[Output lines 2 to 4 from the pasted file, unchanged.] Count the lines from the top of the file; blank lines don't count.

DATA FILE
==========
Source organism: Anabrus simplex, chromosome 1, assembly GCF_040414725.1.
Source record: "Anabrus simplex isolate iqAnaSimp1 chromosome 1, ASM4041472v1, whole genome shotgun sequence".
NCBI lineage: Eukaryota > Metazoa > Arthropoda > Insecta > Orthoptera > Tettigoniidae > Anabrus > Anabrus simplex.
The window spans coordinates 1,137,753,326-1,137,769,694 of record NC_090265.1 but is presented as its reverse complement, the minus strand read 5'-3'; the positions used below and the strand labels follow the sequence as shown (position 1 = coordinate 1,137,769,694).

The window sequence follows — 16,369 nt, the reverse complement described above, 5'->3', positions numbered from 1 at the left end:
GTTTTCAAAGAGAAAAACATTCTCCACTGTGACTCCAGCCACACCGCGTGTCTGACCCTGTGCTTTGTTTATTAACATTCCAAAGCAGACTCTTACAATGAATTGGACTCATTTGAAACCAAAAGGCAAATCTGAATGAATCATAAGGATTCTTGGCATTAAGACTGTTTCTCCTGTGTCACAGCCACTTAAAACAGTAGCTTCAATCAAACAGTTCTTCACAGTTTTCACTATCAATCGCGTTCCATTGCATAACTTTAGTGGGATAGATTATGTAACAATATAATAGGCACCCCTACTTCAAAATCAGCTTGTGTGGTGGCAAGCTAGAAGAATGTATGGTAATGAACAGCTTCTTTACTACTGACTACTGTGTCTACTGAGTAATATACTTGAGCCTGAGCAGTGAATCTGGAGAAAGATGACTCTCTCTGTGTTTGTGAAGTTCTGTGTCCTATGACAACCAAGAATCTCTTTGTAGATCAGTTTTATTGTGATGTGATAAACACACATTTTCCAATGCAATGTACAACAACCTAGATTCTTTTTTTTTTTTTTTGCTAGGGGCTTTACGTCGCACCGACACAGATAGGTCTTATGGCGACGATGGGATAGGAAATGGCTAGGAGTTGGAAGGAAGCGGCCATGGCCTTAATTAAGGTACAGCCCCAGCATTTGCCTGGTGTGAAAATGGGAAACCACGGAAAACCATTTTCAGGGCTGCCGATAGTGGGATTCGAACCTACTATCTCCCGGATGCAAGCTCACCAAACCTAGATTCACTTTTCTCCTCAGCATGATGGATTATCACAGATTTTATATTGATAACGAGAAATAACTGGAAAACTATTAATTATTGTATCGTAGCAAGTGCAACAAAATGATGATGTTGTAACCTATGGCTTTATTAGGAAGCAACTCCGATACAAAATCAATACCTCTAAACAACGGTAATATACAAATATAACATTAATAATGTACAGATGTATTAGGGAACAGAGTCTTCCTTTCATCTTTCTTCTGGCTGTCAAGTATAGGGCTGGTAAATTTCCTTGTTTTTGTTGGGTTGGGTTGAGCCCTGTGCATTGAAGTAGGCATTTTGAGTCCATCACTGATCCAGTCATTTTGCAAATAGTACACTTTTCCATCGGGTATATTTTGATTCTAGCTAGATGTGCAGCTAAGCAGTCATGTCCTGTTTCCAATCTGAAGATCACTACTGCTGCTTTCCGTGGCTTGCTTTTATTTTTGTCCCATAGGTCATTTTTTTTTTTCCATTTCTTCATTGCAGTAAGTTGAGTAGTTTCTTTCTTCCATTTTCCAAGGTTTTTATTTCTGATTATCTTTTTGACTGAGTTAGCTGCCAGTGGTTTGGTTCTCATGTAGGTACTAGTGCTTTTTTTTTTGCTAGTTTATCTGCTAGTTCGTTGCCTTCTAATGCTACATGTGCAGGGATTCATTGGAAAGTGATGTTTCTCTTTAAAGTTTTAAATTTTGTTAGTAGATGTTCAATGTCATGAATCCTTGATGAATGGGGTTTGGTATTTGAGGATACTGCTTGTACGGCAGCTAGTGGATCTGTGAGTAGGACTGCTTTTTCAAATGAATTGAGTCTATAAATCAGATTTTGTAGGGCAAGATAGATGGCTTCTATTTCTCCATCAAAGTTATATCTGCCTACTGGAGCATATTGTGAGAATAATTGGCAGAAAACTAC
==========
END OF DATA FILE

Source record: "Anabrus simplex isolate iqAnaSimp1 chromosome 1, ASM4041472v1, whole genome shotgun sequence".
NCBI lineage: Eukaryota > Metazoa > Arthropoda > Insecta > Orthoptera > Tettigoniidae > Anabrus > Anabrus simplex.
The window spans coordinates 1,137,753,326-1,137,769,694 of record NC_090265.1 but is presented as its reverse complement, the minus strand read 5'-3'; the positions used below and the strand labels follow the sequence as shown (position 1 = coordinate 1,137,769,694).